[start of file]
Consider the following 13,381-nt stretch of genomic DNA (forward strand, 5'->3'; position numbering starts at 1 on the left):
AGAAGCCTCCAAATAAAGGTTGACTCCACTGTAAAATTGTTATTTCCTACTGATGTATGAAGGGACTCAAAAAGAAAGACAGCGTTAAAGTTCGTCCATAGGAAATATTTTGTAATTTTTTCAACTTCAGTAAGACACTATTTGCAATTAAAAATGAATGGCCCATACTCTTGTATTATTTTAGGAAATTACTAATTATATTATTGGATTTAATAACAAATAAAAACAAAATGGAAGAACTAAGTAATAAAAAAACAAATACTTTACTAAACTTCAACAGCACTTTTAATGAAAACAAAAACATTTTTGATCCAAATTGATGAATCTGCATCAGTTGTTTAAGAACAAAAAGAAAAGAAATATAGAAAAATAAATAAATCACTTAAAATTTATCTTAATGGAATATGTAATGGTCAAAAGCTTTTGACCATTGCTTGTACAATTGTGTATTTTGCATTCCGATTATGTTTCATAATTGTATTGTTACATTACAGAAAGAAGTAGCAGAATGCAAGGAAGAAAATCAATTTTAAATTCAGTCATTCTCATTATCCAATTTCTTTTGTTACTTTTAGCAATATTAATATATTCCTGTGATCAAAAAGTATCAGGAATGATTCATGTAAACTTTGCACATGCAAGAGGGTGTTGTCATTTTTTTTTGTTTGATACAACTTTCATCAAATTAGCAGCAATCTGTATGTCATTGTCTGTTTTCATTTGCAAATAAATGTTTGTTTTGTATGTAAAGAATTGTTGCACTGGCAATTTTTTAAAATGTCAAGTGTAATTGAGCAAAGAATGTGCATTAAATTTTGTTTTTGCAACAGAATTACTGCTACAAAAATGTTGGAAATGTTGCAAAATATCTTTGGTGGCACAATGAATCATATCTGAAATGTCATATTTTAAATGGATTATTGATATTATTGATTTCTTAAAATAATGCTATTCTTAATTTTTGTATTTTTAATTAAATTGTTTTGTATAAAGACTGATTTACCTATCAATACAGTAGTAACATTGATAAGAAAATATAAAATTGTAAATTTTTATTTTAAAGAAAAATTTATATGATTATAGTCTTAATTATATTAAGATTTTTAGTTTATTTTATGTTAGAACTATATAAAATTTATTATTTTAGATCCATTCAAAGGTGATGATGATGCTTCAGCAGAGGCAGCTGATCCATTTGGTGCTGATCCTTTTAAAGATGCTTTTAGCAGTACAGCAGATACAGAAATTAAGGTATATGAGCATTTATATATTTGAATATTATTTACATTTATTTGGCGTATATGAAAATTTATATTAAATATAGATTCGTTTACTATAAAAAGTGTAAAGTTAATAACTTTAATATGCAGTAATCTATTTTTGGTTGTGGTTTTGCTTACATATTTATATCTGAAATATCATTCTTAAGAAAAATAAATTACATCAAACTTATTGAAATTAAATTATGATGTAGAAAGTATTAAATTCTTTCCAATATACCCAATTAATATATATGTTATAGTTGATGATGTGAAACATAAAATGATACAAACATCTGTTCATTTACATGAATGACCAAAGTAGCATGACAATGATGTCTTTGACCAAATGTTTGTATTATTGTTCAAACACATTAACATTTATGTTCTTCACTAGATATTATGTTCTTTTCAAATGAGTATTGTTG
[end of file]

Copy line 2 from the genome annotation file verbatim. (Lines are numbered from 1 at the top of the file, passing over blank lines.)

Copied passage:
AGAAGCCTCCAAATAAAGGTTGACTCCACTGTAAAATTGTTATTTCCTACTGATGTATGAAGGGACTCAAAAAGAAAGACAGCGTTAAAGTTCGTCCATAGGAAATATTTTGTAATTTTTTCAACTTCAGTAAGACACTATTTGCAATTAAAAATGAATGGCCCATACTCTTGTATTATTTTAGGAAATTACTAATTATATTATTGGATTTAATAACAAATAAAAACAAAATGGAAGAACTAAGTAATAAAAAAACAAATACTTTACTAAACTTCAACAGCACTTTTAATGAAAACAAAAACATTTTTGATCCAAATTGATGAATCTGCATCAGTTGTTTAAGAACAAAAAGAAAAGAAATATAGAAAAATAAATAAATCACTTAAAATTTATCTTAATGGAATATGTAATGGTCAAAAGCTTTTGACCATTGCTTGTACAATTGTGTATTTTGCATTCCGATTATGTTTCATAATTGTATTGTTACATTACAGAAAGAAGTAGCAGAATGCAAGGAAGAAAATCAATTTTAAATTCAGTCATTCTCATTATCCAATTTCTTTTGTTACTTTTAGCAATATTAATATATTCCTGTGATCAAAAAGTATCAGGAATGATTCATGTAAACTTTGCACATGCAAGAGGGTGTTGTCATTTTTTTTTGTTTGATACAACTTTCATCAAATTAGCAGCAATCTGTATGTCATTGTCTGTTTTCATTTGCAAATAAATGTTTGTTTTGTATGTAAAGAATTGTTGCACTGGCAATTTTTTAAAATGTCAAGTGTAATTGAGCAAAGAATGTGCATTAAATTTTGTTTTTGCAACAGAATTACTGCTACAAAAATGTTGGAAATGTTGCAAAATATCTTTGGTGGCACAATGAATCATATCTGAAATGTCATATTTTAAATGGATTATTGATATTATTGATTTCTTAAAATAATGCTATTCTTAATTTTTGTATTTTTAATTAAATTGTTTTGTATAAAGACTGATTTACCTATCAATACAGTAGTAACATTGATAAGAAAATATAAAATTGTAAATTTTTATTTTAAAGAAAAATTTATATGATTATAGTCTTAATTATATTAAGATTTTTAGTTTATTTTATGTTAGAACTATATAAAATTTATTATTTTAGATCCATTCAAAGGTGATGATGATGCTTCAGCAGAGGCAGCTGATCCATTTGGTGCTGATCCTTTTAAAGATGCTTTTAGCAGTACAGCAGATACAGAAATTAAGGTATATGAGCATTTATATATTTGAATATTATTTACATTTATTTGGCGTATATGAAAATTTATATTAAATATAGATTCGTTTACTATAAAAAGTGTAAAGTTAATAACTTTAATATGCAGTAATCTATTTTTGGTTGTGGTTTTGCTTACATATTTATATCTGAAATATCATTCTTAAGAAAAATAAATTACATCAAACTTATTGAAATTAAATTATGATGTAGAAAGTATTAAATTCTTTCCAATATACCCAATTAATATATATGTTATAGTTGATGATGTGAAACATAAAATGATACAAACATCTGTTCATTTACATGAATGACCAAAGTAGCATGACAATGATGTCTTTGACCAAATGTTTGTATTATTGTTCAAACACATTAACATTTATGTTCTTCACTAGATATTATGTTCTTTTCAAATGAGTATTGTTG